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European Commission’s proposal for financial markets lacks teeth

20.10.2011: NGOs critizise the Commission's proposals for a revision of MiFID and the new Regulation MiFIR: More robust rules needed to tackle food speculation


New rules proposed today by the European Commission will shed light on betting on food commodities by financial traders, but will not do enough to prevent speculation from fuelling high and volatile food prices. The warning comes from environment and development groups in a joint reaction to the new draft Markets in Financial Instruments Directive (MiFID II) and accompanying regulation.

The proposed reform, to be debated by the European Parliamant and EU member states in the coming months, allows for limits on the number and size of bets that traders can make when buying and selling futures contracts (so-called ‘position limits’) in an attempt to restrict the impact on prices of commodities such as wheat or soy, and tightens up on harmful ‘high frequency trading’. However, the Commission’s proposal falls short of tackling food speculation head-on. It includes too many exemptions, allows EU member states to create ‘alternative arrangements’ to position limits and does not go far enough to clamp down on speculation that is divorced from supply and demand.

Marc-Olivier Herman, Oxfam International’s EU policy advisor, said: "The European Commission’s blueprint is lacking teeth on commodities speculation. As it stands now, the proposed reform is not robust enough to make sure excessive speculation does not cause drastic price swings in staple foods and to fix broken commodity markets so they work for food producers and consumers. For many people in developing countries food prices are a matter of life and death.”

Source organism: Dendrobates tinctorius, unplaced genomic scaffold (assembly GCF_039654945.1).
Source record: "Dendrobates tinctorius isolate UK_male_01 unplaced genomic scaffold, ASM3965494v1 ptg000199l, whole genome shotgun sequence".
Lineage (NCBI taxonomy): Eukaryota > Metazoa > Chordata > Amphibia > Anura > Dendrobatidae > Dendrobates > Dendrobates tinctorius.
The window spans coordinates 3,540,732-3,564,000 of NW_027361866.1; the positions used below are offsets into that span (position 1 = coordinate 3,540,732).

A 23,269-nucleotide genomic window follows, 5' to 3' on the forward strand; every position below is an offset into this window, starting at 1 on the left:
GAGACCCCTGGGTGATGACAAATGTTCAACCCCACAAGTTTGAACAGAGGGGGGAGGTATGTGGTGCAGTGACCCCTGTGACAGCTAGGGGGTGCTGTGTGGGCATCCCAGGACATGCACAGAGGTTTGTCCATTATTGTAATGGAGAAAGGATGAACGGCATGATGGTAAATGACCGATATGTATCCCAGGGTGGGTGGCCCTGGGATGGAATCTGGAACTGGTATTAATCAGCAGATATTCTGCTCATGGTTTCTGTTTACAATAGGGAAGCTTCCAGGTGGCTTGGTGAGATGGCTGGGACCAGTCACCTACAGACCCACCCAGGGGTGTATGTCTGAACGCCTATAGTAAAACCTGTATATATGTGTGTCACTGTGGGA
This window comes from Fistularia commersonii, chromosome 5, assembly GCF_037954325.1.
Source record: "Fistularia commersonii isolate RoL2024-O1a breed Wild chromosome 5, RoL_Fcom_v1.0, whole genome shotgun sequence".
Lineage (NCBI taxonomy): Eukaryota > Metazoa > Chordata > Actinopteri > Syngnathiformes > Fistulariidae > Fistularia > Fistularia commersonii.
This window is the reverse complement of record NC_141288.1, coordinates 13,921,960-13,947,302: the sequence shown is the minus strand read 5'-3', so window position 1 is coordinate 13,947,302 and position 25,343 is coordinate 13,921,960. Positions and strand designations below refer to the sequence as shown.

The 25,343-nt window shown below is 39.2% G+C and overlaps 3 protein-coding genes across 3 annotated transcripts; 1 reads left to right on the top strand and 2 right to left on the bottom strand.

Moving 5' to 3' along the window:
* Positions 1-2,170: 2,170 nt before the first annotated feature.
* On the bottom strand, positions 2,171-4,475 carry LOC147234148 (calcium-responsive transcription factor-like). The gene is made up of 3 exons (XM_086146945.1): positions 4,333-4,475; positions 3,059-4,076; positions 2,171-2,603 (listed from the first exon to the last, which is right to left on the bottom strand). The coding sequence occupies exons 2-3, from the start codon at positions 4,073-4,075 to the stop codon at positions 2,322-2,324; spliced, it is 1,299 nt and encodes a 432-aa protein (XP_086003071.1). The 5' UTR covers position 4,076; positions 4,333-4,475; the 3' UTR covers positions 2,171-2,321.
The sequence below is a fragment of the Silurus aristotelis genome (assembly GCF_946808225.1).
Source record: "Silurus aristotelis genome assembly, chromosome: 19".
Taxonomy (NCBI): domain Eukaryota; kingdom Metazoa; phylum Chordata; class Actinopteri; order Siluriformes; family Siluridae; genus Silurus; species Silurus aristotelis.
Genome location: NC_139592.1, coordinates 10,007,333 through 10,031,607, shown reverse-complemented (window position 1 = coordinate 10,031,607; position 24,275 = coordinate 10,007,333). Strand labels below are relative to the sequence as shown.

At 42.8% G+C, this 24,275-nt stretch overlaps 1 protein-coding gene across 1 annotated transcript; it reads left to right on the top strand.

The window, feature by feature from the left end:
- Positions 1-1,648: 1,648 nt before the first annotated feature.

>> The Commission’s proposal provides for exemptions allowing financial subsidiaries of commodity traders to escape the scope of the regulation.

Daniel Pentzlin of Friends of the Earth Europe said: "The European Parliament and EU member states must now ensure that the rules apply to all speculative activities. It’s unacceptable to leave big traders of grain or maize outside the scope of the market regulation and let them profit from high and volatile food prices.”

>> Caps on the number and size of the bets speculators can make are key to tackling excessive speculation, which has contributed to pushing millions around the world into hunger and poverty.

Markus Henn of the German organisation WEED said: "The Commission’s proposal to allow member states to set-up ‘alternative arrangements’ to position limits is unacceptable, as it allows the financial industry to water down the rules by lobbying EU member states for their preferred interpretation.”

>> Speculation disconnected from supply and demand: Commodity Index Funds, Exchange Traded Funds, High Frequency Trading’ and other investment products foster speculation that is detached from the real economy and widely blamed for fuelling food price volatility.

Murray Worthy of the World Development Movement said "There is no reason why investors seeking to diversify their portfolio should be allowed to flood food commodity markets causing erratic price swings and pushing up prices. Authorities must have sufficient powers to limit excessive speculation and ban trading activities harmful to society.”

For more information, please contact:

Daniel Pentzlin, Friends of the Earth Europe, + 32 2 893 1024 or

Angela Corbalan, Oxfam, + 32 473 56 22 60 or

Markus Henn, World Economy, Ecology & Development (WEED) + 49 30 2758 2249 or

Myriam Vander Stichele, SOMO, + 31 0 (20) 6391291,

Notes to the editor

The EC proposal sets out to regulate financial trading in Europe, including trading of commodity futures. Excessive speculation in food commodity futures has come under strong criticism from economists and global leaders. The European Commissioners Barnier and Cioloş have committed to tackle commodity speculation on various occasions but the EU is lagging behind the US on commodity market regulation.